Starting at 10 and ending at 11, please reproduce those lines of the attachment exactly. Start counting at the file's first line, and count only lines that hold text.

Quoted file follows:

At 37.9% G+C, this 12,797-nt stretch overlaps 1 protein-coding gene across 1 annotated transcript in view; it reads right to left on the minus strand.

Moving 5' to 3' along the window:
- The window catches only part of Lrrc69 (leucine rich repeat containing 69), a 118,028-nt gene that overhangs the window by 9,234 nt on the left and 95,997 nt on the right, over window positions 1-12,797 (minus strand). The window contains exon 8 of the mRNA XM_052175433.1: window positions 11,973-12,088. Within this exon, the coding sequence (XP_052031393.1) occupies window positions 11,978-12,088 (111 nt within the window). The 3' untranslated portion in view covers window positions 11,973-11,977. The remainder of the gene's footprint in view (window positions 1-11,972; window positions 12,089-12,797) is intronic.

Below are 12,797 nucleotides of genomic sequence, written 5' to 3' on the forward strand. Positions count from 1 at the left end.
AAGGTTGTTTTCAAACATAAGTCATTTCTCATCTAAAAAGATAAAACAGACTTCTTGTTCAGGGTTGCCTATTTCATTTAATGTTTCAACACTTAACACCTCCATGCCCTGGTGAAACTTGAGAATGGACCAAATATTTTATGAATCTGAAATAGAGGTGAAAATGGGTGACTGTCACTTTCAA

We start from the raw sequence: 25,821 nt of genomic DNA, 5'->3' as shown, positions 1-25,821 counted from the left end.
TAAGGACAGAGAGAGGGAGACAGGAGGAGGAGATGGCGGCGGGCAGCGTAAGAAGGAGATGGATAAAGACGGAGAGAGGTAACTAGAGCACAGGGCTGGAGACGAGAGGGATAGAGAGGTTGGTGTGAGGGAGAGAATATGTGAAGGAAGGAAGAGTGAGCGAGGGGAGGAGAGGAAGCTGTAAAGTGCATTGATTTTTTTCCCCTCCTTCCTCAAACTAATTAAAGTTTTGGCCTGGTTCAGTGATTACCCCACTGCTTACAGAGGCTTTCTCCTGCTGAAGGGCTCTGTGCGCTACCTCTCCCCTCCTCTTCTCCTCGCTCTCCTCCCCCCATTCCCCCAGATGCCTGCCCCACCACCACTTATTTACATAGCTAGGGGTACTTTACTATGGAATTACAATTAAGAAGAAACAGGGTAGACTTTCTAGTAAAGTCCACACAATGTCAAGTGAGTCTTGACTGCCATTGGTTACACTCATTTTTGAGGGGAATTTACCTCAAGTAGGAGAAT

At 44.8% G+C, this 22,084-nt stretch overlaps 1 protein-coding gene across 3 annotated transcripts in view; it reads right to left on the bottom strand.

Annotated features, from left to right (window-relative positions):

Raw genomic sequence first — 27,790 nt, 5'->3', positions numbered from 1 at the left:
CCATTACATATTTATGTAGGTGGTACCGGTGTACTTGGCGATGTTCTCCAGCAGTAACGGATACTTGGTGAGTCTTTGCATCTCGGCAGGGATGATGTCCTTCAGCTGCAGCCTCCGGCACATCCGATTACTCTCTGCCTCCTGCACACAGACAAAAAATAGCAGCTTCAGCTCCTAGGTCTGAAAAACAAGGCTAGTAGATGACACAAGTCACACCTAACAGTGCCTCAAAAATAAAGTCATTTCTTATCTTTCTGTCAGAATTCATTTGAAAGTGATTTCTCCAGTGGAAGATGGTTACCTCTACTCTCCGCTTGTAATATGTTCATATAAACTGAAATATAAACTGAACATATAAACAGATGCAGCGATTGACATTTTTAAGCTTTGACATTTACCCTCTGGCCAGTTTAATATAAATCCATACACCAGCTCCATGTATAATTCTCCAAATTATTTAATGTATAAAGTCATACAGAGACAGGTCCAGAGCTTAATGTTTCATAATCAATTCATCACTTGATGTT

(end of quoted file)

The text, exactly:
Raw genomic sequence first — 27,790 nt, 5'->3', positions numbered from 1 at the left:
CCATTACATATTTATGTAGGTGGTACCGGTGTACTTGGCGATGTTCTCCAGCAGTAACGGATACTTGGTGAGTCTTTGCATCTCGGCAGGGATGATGTCCTTCAGCTGCAGCCTCCGGCACATCCGATTACTCTCTGCCTCCTGCACACAGACAAAAAATAGCAGCTTCAGCTCCTAGGTCTGAAAAACAAGGCTAGTAGATGACACAAGTCACACCTAACAGTGCCTCAAAAATAAAGTCATTTCTTATCTTTCTGTCAGAATTCATTTGAAAGTGATTTCTCCAGTGGAAGATGGTTACCTCTACTCTCCGCTTGTAATATGTTCATATAAACTGAAATATAAACTGAACATATAAACAGATGCAGCGATTGACATTTTTAAGCTTTGACATTTACCCTCTGGCCAGTTTAATATAAATCCATACACCAGCTCCATGTATAATTCTCCAAATTATTTAATGTATAAAGTCATACAGAGACAGGTCCAGAGCTTAATGTTTCATAATCAATTCATCACTTGATGTT